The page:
NVIDIA's GF4 Ti4200 Vs. Radeon 8500LEs
From Apollo Graphics and ATi

Mainstream Graphics Cards Do Battle...

By - Marco Chiappetta
April 11, 2002


Every product that comes through our doors gets a good "once over" before we install it into our test rigs and begin testing.  What do you say we get up close and personal with the Apollo Graphics Devil Monster II Radeon 8500 LE first?.

Quality of the Apollo Graphics Devil Monster II Radeon 8500 LE
Very Snazzy...

As soon as we opened the Devil Monster's box, we were very excited.  The first few ATi built Radeon's to enter the H.H. labs were equipped with a basic GPU cooler and did not have any RAM cooling solutions at all but not the Devil Monster II!

Although Apollo Graphics is new to us and we haven't seen enough of their product line to make a blanket statement about their build quality, we were very impressed with the craftsmanship of the Devil Monster II Radeon 8500 LE.  The cooler mounted to the front of the card is comprised of one large piece of aluminum and covers the GPU and the RAM installed on the front of the card.  The fan was quiet and pushed a fair amount of air over the heat sink's fins.  On the back of the card, there are also two individual heat sinks mounted to the four remaining RAM chips.  One thing that we were surprised to see is that, although this card is equipped with 128MB of RAM, it is not using the newer BGA packaging found on the ATi built Radeon 8500.  Because of this, the RAM is clocked 20MHz. lower than the ATi built card.  The Devil Monster II Radeon 8500 LE is also equipped with TV-Out and dual monitor outputs, one analog and one DVI.   Should you want to use dual analog monitors, Apollo Graphics has you covered as well.  Instead of shipping with a more common DVI-to-Analog adapter a secondary back plate is included  that connects to a header on the card via a ribbon cable.

Quality of the ATi Radeon 8500 LE
BGA Memory...

  

The ATi Built Radeon 8500 LE is a little more non-descript.  With the exception of the BGA packaged RAM, there is very little to report on.  The card's design is very similar to the original Radeon 8500 Dave reviewed, when it launched back in October.  Because the card is designed and built by ATi themselves, the craftsmanship and build quality is very high.  The GPU cooler is very basic, and unfortunately is mounted using thermal epoxy.  We would have preferred it mounted using spring clips and thermal paste like the Apollo card.  Our card was equipped with a single monitor connector as well as TV-Out.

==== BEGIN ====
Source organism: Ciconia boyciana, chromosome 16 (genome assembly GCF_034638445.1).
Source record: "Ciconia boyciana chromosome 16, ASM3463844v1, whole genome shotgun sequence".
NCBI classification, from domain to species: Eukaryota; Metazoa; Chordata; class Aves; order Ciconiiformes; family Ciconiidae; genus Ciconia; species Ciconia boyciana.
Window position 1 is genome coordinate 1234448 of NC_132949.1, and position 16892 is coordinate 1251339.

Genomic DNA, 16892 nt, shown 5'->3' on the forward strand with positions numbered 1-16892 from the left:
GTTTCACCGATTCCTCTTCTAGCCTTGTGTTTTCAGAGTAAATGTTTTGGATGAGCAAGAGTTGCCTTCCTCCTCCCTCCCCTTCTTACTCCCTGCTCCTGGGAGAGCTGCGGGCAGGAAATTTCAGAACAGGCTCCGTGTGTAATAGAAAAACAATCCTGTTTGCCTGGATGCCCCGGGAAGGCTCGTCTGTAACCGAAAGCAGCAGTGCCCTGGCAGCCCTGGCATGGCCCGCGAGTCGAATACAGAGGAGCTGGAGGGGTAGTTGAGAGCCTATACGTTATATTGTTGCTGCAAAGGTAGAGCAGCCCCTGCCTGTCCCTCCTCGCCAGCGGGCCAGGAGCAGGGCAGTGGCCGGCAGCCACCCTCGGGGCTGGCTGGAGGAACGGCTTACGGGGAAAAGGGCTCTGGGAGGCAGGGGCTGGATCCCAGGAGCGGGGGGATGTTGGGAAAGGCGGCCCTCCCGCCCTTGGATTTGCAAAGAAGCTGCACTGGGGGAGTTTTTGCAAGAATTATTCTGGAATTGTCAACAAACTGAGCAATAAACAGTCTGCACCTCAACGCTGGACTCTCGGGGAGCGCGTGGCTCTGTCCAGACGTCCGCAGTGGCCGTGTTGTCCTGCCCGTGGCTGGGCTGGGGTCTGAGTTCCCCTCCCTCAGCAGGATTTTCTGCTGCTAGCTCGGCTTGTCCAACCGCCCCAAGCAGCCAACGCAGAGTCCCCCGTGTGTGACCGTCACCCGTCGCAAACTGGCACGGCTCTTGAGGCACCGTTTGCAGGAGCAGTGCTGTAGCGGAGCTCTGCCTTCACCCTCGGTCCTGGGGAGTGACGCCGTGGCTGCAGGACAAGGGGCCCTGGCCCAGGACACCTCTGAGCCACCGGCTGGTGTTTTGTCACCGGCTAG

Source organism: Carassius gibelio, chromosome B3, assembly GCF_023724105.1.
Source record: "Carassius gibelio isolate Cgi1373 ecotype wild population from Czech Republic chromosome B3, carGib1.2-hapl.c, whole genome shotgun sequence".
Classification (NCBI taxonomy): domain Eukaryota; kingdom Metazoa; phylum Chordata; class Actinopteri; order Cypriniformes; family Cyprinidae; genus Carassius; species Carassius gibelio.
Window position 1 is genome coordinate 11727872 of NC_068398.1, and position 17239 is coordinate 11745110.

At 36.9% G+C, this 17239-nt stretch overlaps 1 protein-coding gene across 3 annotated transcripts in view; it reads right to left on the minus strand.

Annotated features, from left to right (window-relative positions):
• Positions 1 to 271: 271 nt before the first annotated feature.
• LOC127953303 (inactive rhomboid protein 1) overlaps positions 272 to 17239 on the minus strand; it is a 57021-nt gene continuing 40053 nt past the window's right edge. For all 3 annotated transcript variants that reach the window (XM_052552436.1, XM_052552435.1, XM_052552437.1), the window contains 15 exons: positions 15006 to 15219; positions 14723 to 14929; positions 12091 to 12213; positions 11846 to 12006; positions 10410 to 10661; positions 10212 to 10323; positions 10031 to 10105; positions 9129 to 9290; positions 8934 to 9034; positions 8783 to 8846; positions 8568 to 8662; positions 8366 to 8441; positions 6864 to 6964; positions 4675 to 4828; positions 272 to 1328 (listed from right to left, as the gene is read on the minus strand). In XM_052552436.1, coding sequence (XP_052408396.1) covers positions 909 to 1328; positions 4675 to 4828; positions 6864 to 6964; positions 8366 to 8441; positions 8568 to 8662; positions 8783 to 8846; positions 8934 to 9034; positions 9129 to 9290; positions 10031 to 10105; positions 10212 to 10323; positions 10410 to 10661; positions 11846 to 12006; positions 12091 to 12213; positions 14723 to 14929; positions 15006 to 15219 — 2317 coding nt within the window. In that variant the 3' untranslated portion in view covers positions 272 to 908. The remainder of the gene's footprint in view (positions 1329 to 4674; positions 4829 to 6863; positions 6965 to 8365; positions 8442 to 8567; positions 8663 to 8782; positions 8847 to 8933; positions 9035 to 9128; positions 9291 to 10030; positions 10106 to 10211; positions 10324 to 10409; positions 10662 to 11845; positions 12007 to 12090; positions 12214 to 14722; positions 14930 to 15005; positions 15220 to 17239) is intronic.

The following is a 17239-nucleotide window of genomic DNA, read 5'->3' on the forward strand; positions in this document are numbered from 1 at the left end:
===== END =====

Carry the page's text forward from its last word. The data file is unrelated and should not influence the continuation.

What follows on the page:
Quality of the NVIDIA GeForce 4 Ti 4200
Much Smaller than the 4600...

   

We won't dwell too much on the GeForce 4 Ti 4200 because our sample was a reference card that will not be available at retail but there are some very interesting things we want to point out.  First is that size of the card.  It's the same size as a GeForce 2 Ultra, which is about an inch shorter than the GeForce 4 Ti 4400 and 4600s we have here in the lab.  Even the cooler is recycled from previous GeForce generations.  Another interesting aspect is that the RAM is not in BGA packaging like the other GeForce 4 Tis.  The Ti 4200 is also dual-monitor capable and is equipped with DVI and analog monitor connectors as well as TV-Out. 

Installation and Drivers
Anyone can do this...
 
Thankfully all three of the cards installed into our test system without incident.  ATi's and NVIDIA's driver installations are actually very similar.  We installed the cards into our AGP slot, booted into Windows XP and ran the driver installations.  One re-boot later and we were up and running.  We've covered both sets of drivers before, so we won't go in-depth here, but below are screenshots of all of the driver panels available for the Radeons and GeForce 4 Tis.

ATI DRIVERS:

     

     

ATi's driver panels are well laid out and give users control over a slew of different options. We're also happy to report that with the 7.67 - 6.13.10.6037 version of the drivers we used, did not seem to have "issues" in any of the games or benchmarks we ran.  The criticism ATi's has fielded over the years over driver support was well known but ATi seems to have taken the comments to heart and have certainly upped the quality of their drivers.  They are even releasing drivers more frequently as of late.

NVIDIA DRIVERS:

             

                 

NVIDIA's Detonator XPs have made appearances in quite a few of the reviews here on HotHardware.  If you've never used a set of NVIDIA's reference drivers, click through the screen captures about to get yourself acquainted, then crawl out from under the rock you've been hiding under the past couple of years! :)  NVIDIA also lays out their drivers very well and gives users access to numerous settings.

The Test Rig, Some Screens & DirectX 8 Benchmarks